In an unpublished 2013 case, a couple sued a window screen manufacturer and the owners of an apartment building. Their toddler fell through an open window and died. A Kentucky trial court dismissed their claims, and the couple appealed. The issue in the case was whether a manufacturer of the screen that was in the open window owed the family the duty to warn or design its screens such that the child’s fall would be prevented.
The child who died was in a fourth-floor apartment in which his grandmother lived. The window was open, but the screen was in place. The window sill was 7 inches above the floor.
The screen did not have any warnings on it. Other screens in the building did have a label that warned parents that their child should not be near the open window. The toddler’s parents brought a wrongful death action against defendants including the window manufacturer and owners and managers of the apartment building.
The screen manufacturer filed a motion to dismiss. It argued they did not owe the parents a duty to warn of the dangers of the screen. The couple attached fliers and pictures of the screens as well as one of the defendant’s interrogatory answers. The screen manufacturer argued the matter was a purely legal question with no need for a jury’s findings of fact. The court agreed and dismissed both the defective screen and failure to warn claims.
The court found the manufacturer didn’t have a duty to design a screen that would prevent children from falling out of an open window and that the primary use of a screen was to keep bugs out while letting air and light into a room. It also found the child had not used the screen correctly and that the risk of an open window with only a screen was completely obvious.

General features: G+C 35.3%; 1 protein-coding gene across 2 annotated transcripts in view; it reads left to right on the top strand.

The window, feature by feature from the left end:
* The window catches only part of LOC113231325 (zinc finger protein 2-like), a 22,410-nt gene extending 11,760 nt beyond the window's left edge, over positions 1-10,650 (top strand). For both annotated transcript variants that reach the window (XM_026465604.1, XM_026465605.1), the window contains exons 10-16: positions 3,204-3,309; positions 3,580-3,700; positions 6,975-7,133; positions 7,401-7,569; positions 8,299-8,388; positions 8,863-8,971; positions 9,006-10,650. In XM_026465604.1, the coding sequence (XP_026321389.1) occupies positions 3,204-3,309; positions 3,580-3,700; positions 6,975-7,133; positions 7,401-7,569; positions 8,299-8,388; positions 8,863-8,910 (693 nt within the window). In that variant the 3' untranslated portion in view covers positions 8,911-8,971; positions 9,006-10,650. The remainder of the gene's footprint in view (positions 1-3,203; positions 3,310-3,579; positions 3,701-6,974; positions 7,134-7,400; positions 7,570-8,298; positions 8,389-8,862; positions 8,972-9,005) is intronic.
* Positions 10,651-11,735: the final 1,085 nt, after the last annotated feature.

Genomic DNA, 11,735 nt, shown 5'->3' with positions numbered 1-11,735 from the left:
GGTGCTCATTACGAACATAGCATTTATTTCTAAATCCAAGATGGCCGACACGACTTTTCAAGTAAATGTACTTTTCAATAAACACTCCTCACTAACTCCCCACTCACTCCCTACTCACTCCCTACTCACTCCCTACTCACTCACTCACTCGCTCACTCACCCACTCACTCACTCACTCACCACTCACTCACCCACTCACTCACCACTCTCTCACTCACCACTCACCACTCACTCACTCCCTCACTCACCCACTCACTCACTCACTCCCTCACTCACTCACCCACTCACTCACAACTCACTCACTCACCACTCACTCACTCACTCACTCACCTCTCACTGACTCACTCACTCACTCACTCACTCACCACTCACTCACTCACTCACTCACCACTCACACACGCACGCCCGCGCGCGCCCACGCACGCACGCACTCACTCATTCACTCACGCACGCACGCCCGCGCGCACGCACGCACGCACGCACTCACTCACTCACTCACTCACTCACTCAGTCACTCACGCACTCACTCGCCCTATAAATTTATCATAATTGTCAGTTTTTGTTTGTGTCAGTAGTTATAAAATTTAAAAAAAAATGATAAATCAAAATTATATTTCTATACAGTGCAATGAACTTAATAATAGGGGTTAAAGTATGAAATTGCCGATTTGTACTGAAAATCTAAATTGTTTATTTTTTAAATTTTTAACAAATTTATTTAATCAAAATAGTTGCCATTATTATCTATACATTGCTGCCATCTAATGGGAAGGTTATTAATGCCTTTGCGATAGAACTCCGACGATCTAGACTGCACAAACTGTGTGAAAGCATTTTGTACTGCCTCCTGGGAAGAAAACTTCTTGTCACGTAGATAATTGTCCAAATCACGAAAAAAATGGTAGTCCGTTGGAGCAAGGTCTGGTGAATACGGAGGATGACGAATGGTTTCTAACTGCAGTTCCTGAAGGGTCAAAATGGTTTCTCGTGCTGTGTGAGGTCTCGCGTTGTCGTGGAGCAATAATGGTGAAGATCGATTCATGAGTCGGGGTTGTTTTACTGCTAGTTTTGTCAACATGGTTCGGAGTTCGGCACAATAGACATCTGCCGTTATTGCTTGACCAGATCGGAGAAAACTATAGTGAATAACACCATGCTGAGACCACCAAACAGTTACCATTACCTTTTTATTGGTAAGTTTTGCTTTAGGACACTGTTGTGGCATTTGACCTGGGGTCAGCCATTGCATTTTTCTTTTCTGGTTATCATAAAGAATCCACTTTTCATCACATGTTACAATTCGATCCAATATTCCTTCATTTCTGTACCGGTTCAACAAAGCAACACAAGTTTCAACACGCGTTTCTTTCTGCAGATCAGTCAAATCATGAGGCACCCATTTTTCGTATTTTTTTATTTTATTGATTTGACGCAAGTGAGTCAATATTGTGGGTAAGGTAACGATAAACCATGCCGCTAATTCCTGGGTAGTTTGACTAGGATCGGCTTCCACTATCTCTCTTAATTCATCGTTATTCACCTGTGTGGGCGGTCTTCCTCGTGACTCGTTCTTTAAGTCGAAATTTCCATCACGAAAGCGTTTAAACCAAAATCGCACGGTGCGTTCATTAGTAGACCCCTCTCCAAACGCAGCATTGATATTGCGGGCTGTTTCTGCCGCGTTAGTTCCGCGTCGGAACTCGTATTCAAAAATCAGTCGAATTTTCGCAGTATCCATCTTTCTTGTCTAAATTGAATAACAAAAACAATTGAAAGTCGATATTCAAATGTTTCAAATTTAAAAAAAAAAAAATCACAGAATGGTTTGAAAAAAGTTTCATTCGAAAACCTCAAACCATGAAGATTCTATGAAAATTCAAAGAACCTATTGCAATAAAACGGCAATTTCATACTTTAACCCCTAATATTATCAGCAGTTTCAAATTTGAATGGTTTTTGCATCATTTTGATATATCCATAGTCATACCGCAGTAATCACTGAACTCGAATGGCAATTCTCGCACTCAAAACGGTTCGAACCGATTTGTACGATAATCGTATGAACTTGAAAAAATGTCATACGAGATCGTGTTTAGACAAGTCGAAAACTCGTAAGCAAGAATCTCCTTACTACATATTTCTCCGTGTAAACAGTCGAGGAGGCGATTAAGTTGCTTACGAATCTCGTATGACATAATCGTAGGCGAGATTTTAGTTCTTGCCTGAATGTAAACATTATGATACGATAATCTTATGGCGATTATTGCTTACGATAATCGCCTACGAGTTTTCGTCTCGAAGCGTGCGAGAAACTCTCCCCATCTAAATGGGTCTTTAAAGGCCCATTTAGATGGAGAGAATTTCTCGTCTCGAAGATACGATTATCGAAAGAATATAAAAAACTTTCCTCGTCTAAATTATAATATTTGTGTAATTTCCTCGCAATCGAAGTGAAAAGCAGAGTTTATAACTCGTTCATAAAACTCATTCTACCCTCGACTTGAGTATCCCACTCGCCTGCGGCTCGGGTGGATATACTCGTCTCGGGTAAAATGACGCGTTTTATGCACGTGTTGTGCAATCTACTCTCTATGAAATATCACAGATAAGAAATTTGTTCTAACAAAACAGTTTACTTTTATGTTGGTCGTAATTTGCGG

The court further found that the manufacturer’s placement of warnings on screens in other windows didn’t mean it had voluntarily assumed a duty to warn as to all screens. The parents appealed.
The appellate court explained that questions of duty in Kentucky involve both law and policy. A manufacturer is required to warn of latent risks consumers would deem significant in deciding whether to use a product.
There is no duty to warn against obvious risks. A reasonable consumer expects warnings only against substantial latent risks. The trial court had found that a child falling out of an open window was not a latent risk. The appellate court agreed.
The parents believed that since the manufacturer warned as to some it had assumed a duty to warn as to all. The appellate court disagreed.
The appellate court also explained that manufacturers have a duty to design a product that is reasonably safe for its intended, foreseeable use. In this case, the screen was not unreasonably dangerous. The court claimed a reasonable person doesn’t use a screen in order to restrain a child from falling. In this case, the parents did not allege that but for a feasible alternate design, the child would not have died. Rather they admitted that the manufacturer did not have a duty to design window screens capable of preventing falls. The lower court’s dismissal was affirmed.
If you are seriously injured or a loved one is killed due to a manufacturer’s failure to warn, the knowledgeable Kentucky personal injury attorneys of English, Lucas, Priest & Owsley can evaluate your claim. Contact us at (270) 781-6500 or via our online form.
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